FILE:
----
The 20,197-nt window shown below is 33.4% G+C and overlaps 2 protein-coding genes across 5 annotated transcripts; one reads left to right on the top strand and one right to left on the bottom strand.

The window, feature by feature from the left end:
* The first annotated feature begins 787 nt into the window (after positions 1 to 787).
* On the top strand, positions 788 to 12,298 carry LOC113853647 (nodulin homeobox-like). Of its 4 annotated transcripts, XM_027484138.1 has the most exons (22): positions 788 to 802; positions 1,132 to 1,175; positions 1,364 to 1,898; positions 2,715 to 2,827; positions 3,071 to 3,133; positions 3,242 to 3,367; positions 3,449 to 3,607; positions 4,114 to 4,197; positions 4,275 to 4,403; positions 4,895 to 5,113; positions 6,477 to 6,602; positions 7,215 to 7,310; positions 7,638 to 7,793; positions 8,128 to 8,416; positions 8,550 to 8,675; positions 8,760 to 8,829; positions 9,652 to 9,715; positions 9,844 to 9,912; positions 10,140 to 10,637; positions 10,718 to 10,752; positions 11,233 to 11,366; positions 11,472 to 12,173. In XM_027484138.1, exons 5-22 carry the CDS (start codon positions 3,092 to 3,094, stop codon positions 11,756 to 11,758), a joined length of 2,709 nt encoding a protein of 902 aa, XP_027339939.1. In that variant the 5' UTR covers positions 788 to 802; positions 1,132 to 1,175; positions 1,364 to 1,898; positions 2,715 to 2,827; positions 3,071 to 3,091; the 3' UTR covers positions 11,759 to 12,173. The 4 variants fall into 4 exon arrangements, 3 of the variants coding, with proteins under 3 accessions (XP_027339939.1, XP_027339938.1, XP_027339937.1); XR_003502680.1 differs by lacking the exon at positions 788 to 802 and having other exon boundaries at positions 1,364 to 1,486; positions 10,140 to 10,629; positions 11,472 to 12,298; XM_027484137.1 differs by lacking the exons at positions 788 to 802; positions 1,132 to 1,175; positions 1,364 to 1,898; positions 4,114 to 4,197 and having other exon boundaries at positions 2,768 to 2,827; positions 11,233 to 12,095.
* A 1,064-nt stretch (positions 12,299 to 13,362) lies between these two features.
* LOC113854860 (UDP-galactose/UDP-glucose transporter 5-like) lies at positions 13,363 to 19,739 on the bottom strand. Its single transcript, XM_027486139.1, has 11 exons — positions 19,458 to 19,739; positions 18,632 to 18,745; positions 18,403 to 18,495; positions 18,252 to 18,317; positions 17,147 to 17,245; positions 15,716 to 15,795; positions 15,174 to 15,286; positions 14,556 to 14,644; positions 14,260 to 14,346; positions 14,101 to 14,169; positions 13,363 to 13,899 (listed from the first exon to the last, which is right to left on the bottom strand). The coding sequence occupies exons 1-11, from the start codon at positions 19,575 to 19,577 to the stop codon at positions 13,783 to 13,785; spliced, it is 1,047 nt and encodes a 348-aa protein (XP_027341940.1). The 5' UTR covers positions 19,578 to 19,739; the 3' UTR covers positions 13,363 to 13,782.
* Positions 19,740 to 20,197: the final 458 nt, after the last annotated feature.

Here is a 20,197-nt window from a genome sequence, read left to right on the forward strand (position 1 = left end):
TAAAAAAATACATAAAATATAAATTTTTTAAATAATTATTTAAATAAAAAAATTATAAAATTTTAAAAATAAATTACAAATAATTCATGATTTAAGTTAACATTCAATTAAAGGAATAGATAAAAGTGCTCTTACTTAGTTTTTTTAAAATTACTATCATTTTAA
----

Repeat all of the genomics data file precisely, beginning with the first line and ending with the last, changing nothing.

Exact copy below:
The 20,197-nt window shown below is 33.4% G+C and overlaps 2 protein-coding genes across 5 annotated transcripts; one reads left to right on the top strand and one right to left on the bottom strand.

The window, feature by feature from the left end:
* The first annotated feature begins 787 nt into the window (after positions 1 to 787).
* On the top strand, positions 788 to 12,298 carry LOC113853647 (nodulin homeobox-like). Of its 4 annotated transcripts, XM_027484138.1 has the most exons (22): positions 788 to 802; positions 1,132 to 1,175; positions 1,364 to 1,898; positions 2,715 to 2,827; positions 3,071 to 3,133; positions 3,242 to 3,367; positions 3,449 to 3,607; positions 4,114 to 4,197; positions 4,275 to 4,403; positions 4,895 to 5,113; positions 6,477 to 6,602; positions 7,215 to 7,310; positions 7,638 to 7,793; positions 8,128 to 8,416; positions 8,550 to 8,675; positions 8,760 to 8,829; positions 9,652 to 9,715; positions 9,844 to 9,912; positions 10,140 to 10,637; positions 10,718 to 10,752; positions 11,233 to 11,366; positions 11,472 to 12,173. In XM_027484138.1, exons 5-22 carry the CDS (start codon positions 3,092 to 3,094, stop codon positions 11,756 to 11,758), a joined length of 2,709 nt encoding a protein of 902 aa, XP_027339939.1. In that variant the 5' UTR covers positions 788 to 802; positions 1,132 to 1,175; positions 1,364 to 1,898; positions 2,715 to 2,827; positions 3,071 to 3,091; the 3' UTR covers positions 11,759 to 12,173. The 4 variants fall into 4 exon arrangements, 3 of the variants coding, with proteins under 3 accessions (XP_027339939.1, XP_027339938.1, XP_027339937.1); XR_003502680.1 differs by lacking the exon at positions 788 to 802 and having other exon boundaries at positions 1,364 to 1,486; positions 10,140 to 10,629; positions 11,472 to 12,298; XM_027484137.1 differs by lacking the exons at positions 788 to 802; positions 1,132 to 1,175; positions 1,364 to 1,898; positions 4,114 to 4,197 and having other exon boundaries at positions 2,768 to 2,827; positions 11,233 to 12,095.
* A 1,064-nt stretch (positions 12,299 to 13,362) lies between these two features.
* LOC113854860 (UDP-galactose/UDP-glucose transporter 5-like) lies at positions 13,363 to 19,739 on the bottom strand. Its single transcript, XM_027486139.1, has 11 exons — positions 19,458 to 19,739; positions 18,632 to 18,745; positions 18,403 to 18,495; positions 18,252 to 18,317; positions 17,147 to 17,245; positions 15,716 to 15,795; positions 15,174 to 15,286; positions 14,556 to 14,644; positions 14,260 to 14,346; positions 14,101 to 14,169; positions 13,363 to 13,899 (listed from the first exon to the last, which is right to left on the bottom strand). The coding sequence occupies exons 1-11, from the start codon at positions 19,575 to 19,577 to the stop codon at positions 13,783 to 13,785; spliced, it is 1,047 nt and encodes a 348-aa protein (XP_027341940.1). The 5' UTR covers positions 19,578 to 19,739; the 3' UTR covers positions 13,363 to 13,782.
* Positions 19,740 to 20,197: the final 458 nt, after the last annotated feature.

Here is a 20,197-nt window from a genome sequence, read left to right on the forward strand (position 1 = left end):
TAAAAAAATACATAAAATATAAATTTTTTAAATAATTATTTAAATAAAAAAATTATAAAATTTTAAAAATAAATTACAAATAATTCATGATTTAAGTTAACATTCAATTAAAGGAATAGATAAAAGTGCTCTTACTTAGTTTTTTTAAAATTACTATCATTTTAA